Several hypotheses have been suggested for the pathogenesis of hyperpigmentation of skin, mucosa and nails induced by hydroxyurea. It is believed that genetic predisposition, photosensitization, focal stimulation of melanocytes and the toxic effect on ungueal bed and matrix are involved.12,14 The more probable hypothesis seems to be the increase in melanin production by direct activation of melanocytes by the drug. A review of English literature revealed that cutaneous hyperpigmentation without ungueal infection is more common, and the isolated presence of melanonychia is rare12. Adult and black patients, as well as those with basic sickle-cell disease are more predisposed to pigmentary alterations caused by hydroxyurea. 14

The most usually found ungual findings are longitudinal bands of variable pigment intensity, normally on just a few nails, mainly fingernails. The literature reports only four cases where 20 nails were involved in the same patient, which was also observed in the present reported case.5 Other patterns have already been described, such as transverse bands and their diffuse pigmentation, which may occur simultaneously in the same patient. In a previous study, it was observed that the risk for melanonychia in patients receiving hydroxyurea therapy was 4%, most of them women and after a long period of treatment. 5 A few months after suspension of the drug, the pigmentary alterations tend to resolve.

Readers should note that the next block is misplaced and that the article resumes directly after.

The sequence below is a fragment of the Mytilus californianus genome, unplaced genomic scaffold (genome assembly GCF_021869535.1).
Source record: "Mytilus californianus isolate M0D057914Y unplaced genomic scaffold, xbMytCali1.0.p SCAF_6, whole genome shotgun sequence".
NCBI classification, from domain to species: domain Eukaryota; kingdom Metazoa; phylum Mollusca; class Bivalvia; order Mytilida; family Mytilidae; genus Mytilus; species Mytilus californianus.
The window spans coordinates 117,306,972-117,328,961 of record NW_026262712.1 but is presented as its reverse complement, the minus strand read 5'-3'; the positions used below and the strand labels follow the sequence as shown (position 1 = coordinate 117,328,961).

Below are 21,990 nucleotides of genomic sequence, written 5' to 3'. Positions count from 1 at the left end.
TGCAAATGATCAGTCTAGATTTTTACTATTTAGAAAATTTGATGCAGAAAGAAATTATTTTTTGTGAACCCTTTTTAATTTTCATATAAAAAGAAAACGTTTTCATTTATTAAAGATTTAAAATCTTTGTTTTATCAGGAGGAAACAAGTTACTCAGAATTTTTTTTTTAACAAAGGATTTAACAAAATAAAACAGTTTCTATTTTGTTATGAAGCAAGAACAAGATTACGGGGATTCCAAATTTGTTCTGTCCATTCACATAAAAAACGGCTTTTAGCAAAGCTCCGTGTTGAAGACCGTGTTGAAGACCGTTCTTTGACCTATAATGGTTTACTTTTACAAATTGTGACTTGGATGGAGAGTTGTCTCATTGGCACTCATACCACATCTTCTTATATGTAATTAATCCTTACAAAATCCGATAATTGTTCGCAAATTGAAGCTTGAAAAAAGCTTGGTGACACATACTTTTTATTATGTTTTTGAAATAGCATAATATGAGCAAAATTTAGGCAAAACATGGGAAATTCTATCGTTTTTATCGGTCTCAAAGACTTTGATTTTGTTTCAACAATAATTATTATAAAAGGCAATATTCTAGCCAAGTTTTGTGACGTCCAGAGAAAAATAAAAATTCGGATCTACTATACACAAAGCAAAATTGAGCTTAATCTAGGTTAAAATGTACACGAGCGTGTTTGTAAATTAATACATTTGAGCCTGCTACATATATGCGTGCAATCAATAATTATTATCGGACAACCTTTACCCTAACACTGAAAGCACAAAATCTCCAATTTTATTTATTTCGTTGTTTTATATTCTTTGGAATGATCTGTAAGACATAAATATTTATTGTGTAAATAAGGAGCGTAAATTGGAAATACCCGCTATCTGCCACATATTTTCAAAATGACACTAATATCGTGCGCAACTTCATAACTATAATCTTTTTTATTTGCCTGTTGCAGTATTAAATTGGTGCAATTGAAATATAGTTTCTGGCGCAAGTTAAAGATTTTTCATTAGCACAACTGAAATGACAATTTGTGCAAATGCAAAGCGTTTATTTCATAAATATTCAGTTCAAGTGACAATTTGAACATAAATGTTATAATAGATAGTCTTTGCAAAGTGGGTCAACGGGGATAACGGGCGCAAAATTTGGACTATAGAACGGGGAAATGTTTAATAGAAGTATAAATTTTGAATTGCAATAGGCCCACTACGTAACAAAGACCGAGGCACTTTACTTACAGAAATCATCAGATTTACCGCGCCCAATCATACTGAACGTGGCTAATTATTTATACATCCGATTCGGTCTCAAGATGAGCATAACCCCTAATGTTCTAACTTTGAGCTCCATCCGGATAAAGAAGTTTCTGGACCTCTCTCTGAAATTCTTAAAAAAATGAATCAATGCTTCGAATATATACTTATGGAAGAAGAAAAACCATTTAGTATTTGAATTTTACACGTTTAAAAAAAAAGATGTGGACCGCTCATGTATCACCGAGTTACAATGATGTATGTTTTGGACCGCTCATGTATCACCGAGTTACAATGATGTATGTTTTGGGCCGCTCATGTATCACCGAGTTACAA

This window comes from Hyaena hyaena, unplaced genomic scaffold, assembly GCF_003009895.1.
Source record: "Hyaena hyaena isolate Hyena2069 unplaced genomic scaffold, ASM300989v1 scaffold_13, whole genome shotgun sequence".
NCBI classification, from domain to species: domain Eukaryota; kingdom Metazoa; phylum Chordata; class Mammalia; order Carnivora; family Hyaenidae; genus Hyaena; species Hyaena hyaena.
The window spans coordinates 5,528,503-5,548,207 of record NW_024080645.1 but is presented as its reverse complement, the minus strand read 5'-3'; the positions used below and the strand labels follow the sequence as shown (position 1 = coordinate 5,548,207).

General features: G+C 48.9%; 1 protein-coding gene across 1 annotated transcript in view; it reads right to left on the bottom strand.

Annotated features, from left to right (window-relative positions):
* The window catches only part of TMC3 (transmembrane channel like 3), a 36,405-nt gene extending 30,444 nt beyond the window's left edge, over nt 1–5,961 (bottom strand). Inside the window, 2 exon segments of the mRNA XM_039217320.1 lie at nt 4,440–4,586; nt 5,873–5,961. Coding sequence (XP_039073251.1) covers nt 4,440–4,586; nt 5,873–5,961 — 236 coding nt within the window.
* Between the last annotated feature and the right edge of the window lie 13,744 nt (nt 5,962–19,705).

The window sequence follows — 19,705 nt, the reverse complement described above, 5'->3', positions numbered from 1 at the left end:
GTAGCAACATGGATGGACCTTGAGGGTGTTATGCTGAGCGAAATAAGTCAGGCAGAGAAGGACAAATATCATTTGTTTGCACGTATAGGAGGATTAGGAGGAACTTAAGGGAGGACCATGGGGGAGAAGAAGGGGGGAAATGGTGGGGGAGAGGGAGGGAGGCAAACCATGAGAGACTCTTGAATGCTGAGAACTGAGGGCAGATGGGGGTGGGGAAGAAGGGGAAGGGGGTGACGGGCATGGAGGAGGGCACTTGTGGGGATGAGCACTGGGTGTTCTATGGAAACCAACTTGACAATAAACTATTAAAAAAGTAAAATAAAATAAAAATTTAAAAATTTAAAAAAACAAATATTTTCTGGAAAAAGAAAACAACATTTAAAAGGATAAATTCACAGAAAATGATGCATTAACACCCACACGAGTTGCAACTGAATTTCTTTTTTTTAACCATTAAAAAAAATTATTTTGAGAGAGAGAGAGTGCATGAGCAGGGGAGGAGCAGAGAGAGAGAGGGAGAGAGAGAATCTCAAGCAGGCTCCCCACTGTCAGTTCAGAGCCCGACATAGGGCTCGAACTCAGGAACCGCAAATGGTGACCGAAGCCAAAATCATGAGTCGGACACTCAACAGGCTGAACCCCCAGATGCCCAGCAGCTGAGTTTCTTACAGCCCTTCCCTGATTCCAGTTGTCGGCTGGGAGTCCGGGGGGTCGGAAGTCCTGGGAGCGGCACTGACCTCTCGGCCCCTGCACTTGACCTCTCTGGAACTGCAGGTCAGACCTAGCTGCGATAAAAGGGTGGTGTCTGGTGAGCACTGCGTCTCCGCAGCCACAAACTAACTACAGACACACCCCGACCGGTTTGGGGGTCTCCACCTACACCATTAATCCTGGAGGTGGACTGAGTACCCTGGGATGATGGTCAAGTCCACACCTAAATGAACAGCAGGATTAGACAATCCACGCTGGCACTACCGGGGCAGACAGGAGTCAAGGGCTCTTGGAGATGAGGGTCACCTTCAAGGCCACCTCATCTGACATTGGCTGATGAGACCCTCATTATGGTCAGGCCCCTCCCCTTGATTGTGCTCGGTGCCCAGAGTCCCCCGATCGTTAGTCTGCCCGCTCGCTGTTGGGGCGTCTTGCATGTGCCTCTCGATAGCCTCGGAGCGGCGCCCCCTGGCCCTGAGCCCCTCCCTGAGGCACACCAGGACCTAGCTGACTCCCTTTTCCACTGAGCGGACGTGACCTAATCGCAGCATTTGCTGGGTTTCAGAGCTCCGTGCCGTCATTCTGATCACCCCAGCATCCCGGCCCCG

After 10 years of hydroxyurea treatment, the patient developed an histologically well-differentiated spinocellular carcinoma on the helix of the right outer ear. Among the most severe adverse effects of hydroxyurea is the development of skin carcinomas, usually after a long period of treatment with the drug. 8,1 3 A theory is posed that there is mutagenic potential of the chemotherapeutic agent for carcinogenesis and action as inhibitor of DNA repair mechanisms after damage caused by external factors (i.e. ultraviolet radiation). 5, 7

A direct cumulative damage, as well as a cytotoxic effect of hydroxyurea on basal keratinocytes, resulting in atrophic skin lesion has also been proposed . 3 In the case of our patient it became evident that, with the passing of time, numerous atrophic lesions appeared, more pronounced on the forearms and back of hands. Other cutaneous adverse reactions reported in the literature as secondary to the prolonged use of the drug, such as cutaneous xerosis and ichthyosiform lesions were also observed in this case.

1. Friedrich S, Raff K, Landthaler M, Karrer S. Cutaneous ulcerations on hands and heels secondary to long-term hydroxyurea treatment. Eur J Dermatol. 2004;14:343-6.

2. Haniffa MA, Speight EL. Painful leg ulcers and a rash in a patient with polycythaemia rubra vera. Diagnoses: hydroxyurea-induced leg ulceration and dermatomyositis-like skin changes. Clin Exp Dermatol. 2006;31:733-4.

3. Zargari O, Kimyai-Asadi A, Jafroodi M. Cutaneous adverse reactions to hydroxyurea in patients with intermediate thalassemia. Pediatr Dermatol. 2004;21:633-5.

6. Zaccaria E, Cozzani E, Parodi A. Secondary cutaneous effects of hydroxyurea: possible pathogenetic mechanisms. J Dermatolog Treat. 2006;17:176-8.

7. Jeevankumar B, Thappa DM. Blue lunula due to hydroxyurea. J Dermatol. 2003;30:628-30.

9. Menon K, Van Voorhees AS, Bebo BF Jr, Gladman DD, Hsu S, Kalb RE, et al. Psoriasis in patients with HIV infection: from the medical board of the National Psoriasis Foundation. J Am Acad Dermatol. 2010;62:291-9.

13. Saraceno R, Teoli M, Chimenti S. Hydroxyurea associated with concomitant occurrence of diffuse longitudinal melanonychia and multiple squamous cell carcinomas in an elderly subject. Clin Ther. 2008;30:1324-9.

Received on 21.05.2010.
Approved by the Advisory Board and accepted for publication on 07.07.2010.
Conflict of interest: None
Financial funding: None

Study carried out at the University of Pernambuco (Universidade de Pernambuco – UPE) – Recife (PE), Brazil.